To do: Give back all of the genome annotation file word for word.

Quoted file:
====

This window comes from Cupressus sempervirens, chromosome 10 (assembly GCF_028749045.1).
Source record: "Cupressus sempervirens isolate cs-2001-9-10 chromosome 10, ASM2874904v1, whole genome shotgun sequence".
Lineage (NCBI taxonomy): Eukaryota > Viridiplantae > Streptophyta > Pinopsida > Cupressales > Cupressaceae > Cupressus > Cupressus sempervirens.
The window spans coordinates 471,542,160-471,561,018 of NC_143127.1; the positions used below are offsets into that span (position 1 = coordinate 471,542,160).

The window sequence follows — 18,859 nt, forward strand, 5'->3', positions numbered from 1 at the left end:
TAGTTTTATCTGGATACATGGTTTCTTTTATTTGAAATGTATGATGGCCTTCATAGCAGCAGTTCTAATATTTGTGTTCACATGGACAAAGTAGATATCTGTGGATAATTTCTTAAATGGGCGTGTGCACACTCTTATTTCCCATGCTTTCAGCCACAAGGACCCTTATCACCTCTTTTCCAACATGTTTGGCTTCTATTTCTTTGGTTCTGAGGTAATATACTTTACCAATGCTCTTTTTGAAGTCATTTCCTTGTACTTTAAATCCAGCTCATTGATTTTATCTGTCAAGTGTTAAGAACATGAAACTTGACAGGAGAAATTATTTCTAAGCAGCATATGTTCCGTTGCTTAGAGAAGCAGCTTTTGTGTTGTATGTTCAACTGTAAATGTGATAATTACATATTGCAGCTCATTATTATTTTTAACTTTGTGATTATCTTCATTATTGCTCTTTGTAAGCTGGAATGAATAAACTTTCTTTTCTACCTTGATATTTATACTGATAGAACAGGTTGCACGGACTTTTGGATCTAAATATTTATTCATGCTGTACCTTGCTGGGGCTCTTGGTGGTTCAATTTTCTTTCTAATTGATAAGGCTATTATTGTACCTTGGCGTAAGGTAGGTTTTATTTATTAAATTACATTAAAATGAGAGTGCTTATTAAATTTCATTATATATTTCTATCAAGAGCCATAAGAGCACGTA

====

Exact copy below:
This window comes from Cupressus sempervirens, chromosome 10 (assembly GCF_028749045.1).
Source record: "Cupressus sempervirens isolate cs-2001-9-10 chromosome 10, ASM2874904v1, whole genome shotgun sequence".
Lineage (NCBI taxonomy): Eukaryota > Viridiplantae > Streptophyta > Pinopsida > Cupressales > Cupressaceae > Cupressus > Cupressus sempervirens.
The window spans coordinates 471,542,160-471,561,018 of NC_143127.1; the positions used below are offsets into that span (position 1 = coordinate 471,542,160).

The window sequence follows — 18,859 nt, forward strand, 5'->3', positions numbered from 1 at the left end:
TAGTTTTATCTGGATACATGGTTTCTTTTATTTGAAATGTATGATGGCCTTCATAGCAGCAGTTCTAATATTTGTGTTCACATGGACAAAGTAGATATCTGTGGATAATTTCTTAAATGGGCGTGTGCACACTCTTATTTCCCATGCTTTCAGCCACAAGGACCCTTATCACCTCTTTTCCAACATGTTTGGCTTCTATTTCTTTGGTTCTGAGGTAATATACTTTACCAATGCTCTTTTTGAAGTCATTTCCTTGTACTTTAAATCCAGCTCATTGATTTTATCTGTCAAGTGTTAAGAACATGAAACTTGACAGGAGAAATTATTTCTAAGCAGCATATGTTCCGTTGCTTAGAGAAGCAGCTTTTGTGTTGTATGTTCAACTGTAAATGTGATAATTACATATTGCAGCTCATTATTATTTTTAACTTTGTGATTATCTTCATTATTGCTCTTTGTAAGCTGGAATGAATAAACTTTCTTTTCTACCTTGATATTTATACTGATAGAACAGGTTGCACGGACTTTTGGATCTAAATATTTATTCATGCTGTACCTTGCTGGGGCTCTTGGTGGTTCAATTTTCTTTCTAATTGATAAGGCTATTATTGTACCTTGGCGTAAGGTAGGTTTTATTTATTAAATTACATTAAAATGAGAGTGCTTATTAAATTTCATTATATATTTCTATCAAGAGCCATAAGAGCACGTA